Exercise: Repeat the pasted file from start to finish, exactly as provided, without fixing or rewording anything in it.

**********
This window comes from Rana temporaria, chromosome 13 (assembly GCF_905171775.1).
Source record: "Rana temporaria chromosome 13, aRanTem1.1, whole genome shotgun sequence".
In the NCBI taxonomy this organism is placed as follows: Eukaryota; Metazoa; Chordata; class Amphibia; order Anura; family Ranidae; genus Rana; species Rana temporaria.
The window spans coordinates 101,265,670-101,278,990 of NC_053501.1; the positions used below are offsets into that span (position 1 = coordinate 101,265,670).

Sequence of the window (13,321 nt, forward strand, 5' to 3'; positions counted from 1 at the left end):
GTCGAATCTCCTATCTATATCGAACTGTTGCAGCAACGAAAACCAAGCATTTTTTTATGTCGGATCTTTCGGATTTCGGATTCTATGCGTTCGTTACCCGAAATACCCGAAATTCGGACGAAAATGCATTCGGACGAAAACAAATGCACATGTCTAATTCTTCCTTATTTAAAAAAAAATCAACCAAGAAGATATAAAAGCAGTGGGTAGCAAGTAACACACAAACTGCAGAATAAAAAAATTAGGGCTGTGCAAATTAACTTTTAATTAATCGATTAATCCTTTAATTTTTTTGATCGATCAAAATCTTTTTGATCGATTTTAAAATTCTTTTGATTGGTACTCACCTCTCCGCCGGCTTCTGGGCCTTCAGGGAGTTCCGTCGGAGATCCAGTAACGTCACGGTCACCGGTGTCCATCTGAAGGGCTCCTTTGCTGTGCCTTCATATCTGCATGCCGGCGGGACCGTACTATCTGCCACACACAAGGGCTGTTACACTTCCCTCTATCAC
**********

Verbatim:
This window comes from Rana temporaria, chromosome 13 (assembly GCF_905171775.1).
Source record: "Rana temporaria chromosome 13, aRanTem1.1, whole genome shotgun sequence".
In the NCBI taxonomy this organism is placed as follows: Eukaryota; Metazoa; Chordata; class Amphibia; order Anura; family Ranidae; genus Rana; species Rana temporaria.
The window spans coordinates 101,265,670-101,278,990 of NC_053501.1; the positions used below are offsets into that span (position 1 = coordinate 101,265,670).

Sequence of the window (13,321 nt, forward strand, 5' to 3'; positions counted from 1 at the left end):
GTCGAATCTCCTATCTATATCGAACTGTTGCAGCAACGAAAACCAAGCATTTTTTTATGTCGGATCTTTCGGATTTCGGATTCTATGCGTTCGTTACCCGAAATACCCGAAATTCGGACGAAAATGCATTCGGACGAAAACAAATGCACATGTCTAATTCTTCCTTATTTAAAAAAAAATCAACCAAGAAGATATAAAAGCAGTGGGTAGCAAGTAACACACAAACTGCAGAATAAAAAAATTAGGGCTGTGCAAATTAACTTTTAATTAATCGATTAATCCTTTAATTTTTTTGATCGATCAAAATCTTTTTGATCGATTTTAAAATTCTTTTGATTGGTACTCACCTCTCCGCCGGCTTCTGGGCCTTCAGGGAGTTCCGTCGGAGATCCAGTAACGTCACGGTCACCGGTGTCCATCTGAAGGGCTCCTTTGCTGTGCCTTCATATCTGCATGCCGGCGGGACCGTACTATCTGCCACACACAAGGGCTGTTACACTTCCCTCTATCAC